Manuel highlights gloomy outlook for global economy

Wednesday, February 11, 2009

Parliament - Drawing a rather gloomy picture of what the world's economies can look forward to, Finance Minister Trevor Manuel on Wednesday said recession on Anglo-Saxon markets has truly taken grip.

"The global economy is experiencing a sharp downturn, spreading from developed to developing countries. Its origins lie in macroeconomic imbalances of an unprecedented scale.

"In a very short period...what started off as a financial crisis may well become a second great depression [mirrored on the Wall Street crash of 1929]," the finance minister told Parliament, delivering his 2009 Budget Speech.

In mid-2008, banks and financial institutions in the United States over-extended credit to people who were not credit worthy.

When the time came for banks to call in mortgages and consumers were unable to repay, a massive liquidity crisis erupted in banks in the United States, at first, which then quickly spread to European banks.

All major world banks relied on an availability of credit from other banks in order to lend money to ordinary consumers, but once banks were not sure whether they would still be able to recoup those funds from other banks then lending between financial institutions drew to an abrupt halt.

The result was a drying up of funds or liquidity crisis on the markets of the world's most advanced and developed economies.

The finance minister explained that if the balance sheet of a bank shrinks, its ability to lend to consumers is then eroded.

"If its lending is curtailed, businesses and households have to reduce their spending. If demand falls in Birmingham, factories close in Beijing. If production lines in China slow, demand for commodities from Africa dries up.

"The vegetable shop next to the mine closes, and drivers of the delivery vehicles are asked to work short time, on half pay, and if the driver cannot pay his mortgage, the bank forecloses on its bond, and the bank writes down its balance sheets again," the minister said.

The problem being, however, is that when global car manufacturers scale down the size of their orders for new cars, production firms producing catalytic converters, such as the one in the Eastern Cape are now affected.

The mine producing the platinum that goes into the catalytic converter is near Rustenburg, so the factory worker in Uitenhage and Rustenburg are now without work, he said.

In the United States alone last year, 2.6 million people lost their jobs, while that figure is expected to double in 2009.

Likewise in China, 20 million migrant workers who went home for the Chinese New Year will not return to the cities as those jobs no longer exist he said.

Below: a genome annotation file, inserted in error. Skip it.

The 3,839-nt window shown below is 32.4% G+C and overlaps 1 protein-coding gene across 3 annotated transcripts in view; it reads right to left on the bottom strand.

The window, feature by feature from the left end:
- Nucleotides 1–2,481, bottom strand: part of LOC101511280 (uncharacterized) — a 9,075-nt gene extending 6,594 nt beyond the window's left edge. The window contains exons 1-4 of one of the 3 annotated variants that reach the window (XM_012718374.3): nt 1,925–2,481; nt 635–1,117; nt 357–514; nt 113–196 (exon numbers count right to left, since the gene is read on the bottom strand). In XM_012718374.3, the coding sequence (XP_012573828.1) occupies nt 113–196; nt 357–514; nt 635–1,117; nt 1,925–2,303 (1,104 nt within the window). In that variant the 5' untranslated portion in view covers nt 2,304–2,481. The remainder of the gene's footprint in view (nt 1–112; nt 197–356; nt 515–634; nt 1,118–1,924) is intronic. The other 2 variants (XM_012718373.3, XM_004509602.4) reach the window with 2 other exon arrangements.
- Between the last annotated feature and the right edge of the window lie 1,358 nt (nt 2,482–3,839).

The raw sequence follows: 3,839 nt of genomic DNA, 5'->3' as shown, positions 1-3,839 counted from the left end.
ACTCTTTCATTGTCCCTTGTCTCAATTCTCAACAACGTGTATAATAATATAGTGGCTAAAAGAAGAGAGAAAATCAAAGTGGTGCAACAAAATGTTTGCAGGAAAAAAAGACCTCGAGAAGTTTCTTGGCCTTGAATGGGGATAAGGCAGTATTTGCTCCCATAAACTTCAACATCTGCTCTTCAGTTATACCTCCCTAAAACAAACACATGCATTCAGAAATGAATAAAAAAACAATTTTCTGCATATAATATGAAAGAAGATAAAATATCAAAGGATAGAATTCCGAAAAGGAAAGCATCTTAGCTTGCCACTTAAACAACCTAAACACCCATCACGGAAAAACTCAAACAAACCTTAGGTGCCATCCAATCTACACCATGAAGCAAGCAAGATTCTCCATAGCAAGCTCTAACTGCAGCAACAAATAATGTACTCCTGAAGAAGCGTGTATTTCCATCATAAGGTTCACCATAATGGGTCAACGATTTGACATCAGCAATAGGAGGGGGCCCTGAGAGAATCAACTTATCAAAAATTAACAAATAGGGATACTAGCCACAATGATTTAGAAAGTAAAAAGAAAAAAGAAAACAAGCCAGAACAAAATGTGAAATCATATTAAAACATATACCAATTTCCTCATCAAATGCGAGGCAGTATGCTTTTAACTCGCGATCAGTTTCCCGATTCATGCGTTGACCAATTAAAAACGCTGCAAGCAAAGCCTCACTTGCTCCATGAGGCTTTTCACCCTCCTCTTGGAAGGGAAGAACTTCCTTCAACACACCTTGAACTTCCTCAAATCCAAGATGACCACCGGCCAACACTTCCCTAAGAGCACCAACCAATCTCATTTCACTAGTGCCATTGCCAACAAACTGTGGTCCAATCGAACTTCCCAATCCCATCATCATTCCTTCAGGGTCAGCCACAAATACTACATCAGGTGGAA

The International Monetary Fund (IMF) has continually revised its forecasts for global growth downwards in 2009, going from 3.8 percent in April 2008 to current estimates of just half a percent.

While the downgraded reductions were initially focused on developed countries, the Gross Domestic Product (GDP) growth of developing countries has also now been halved from 6.6 percent in April to 3.3 percent at present.

The US economy has been in recession since the last quarter of 2007 and its economy is expected to shrink by a further 1.6 percent in 2009, the minister said, adding growth in Europe is also expected to shrink by 2 percent this year.

"China's GDP growth fell to 6.8 percent in the final quarter of 2008 and will slow this year to its lowest level since 1990... [while] India's growth will fall by almost half.

"Sub-Saharan Africa is feeling the effects of the commodity price plunge and declining investor confidence, [and growth is expected to] slow to 3.5 percent in 2009 from 5.4 percent in 2008," Mr Manuel told Parliamentarians.

International investors, who had money invested in developing economies like South Africa, Botswana, Namibia and Angola, among others, are in an ironic twist practicing emerging market risk aversion and withdrawing their funds from what is perceived to be riskier markets.

Capital is then leaving emerging markets and flowing into currencies such as the US dollar and the Euro, who are, in fact, responsible for the markets collapse in the first place.

Many governments this year will be borrowing heavily in an attempt to finance their financial bailout plans and budget deficits, which may well be necessary, Mr Manuel said, noting though that the build up of debt will have to be paid back with interest by future generations and governments.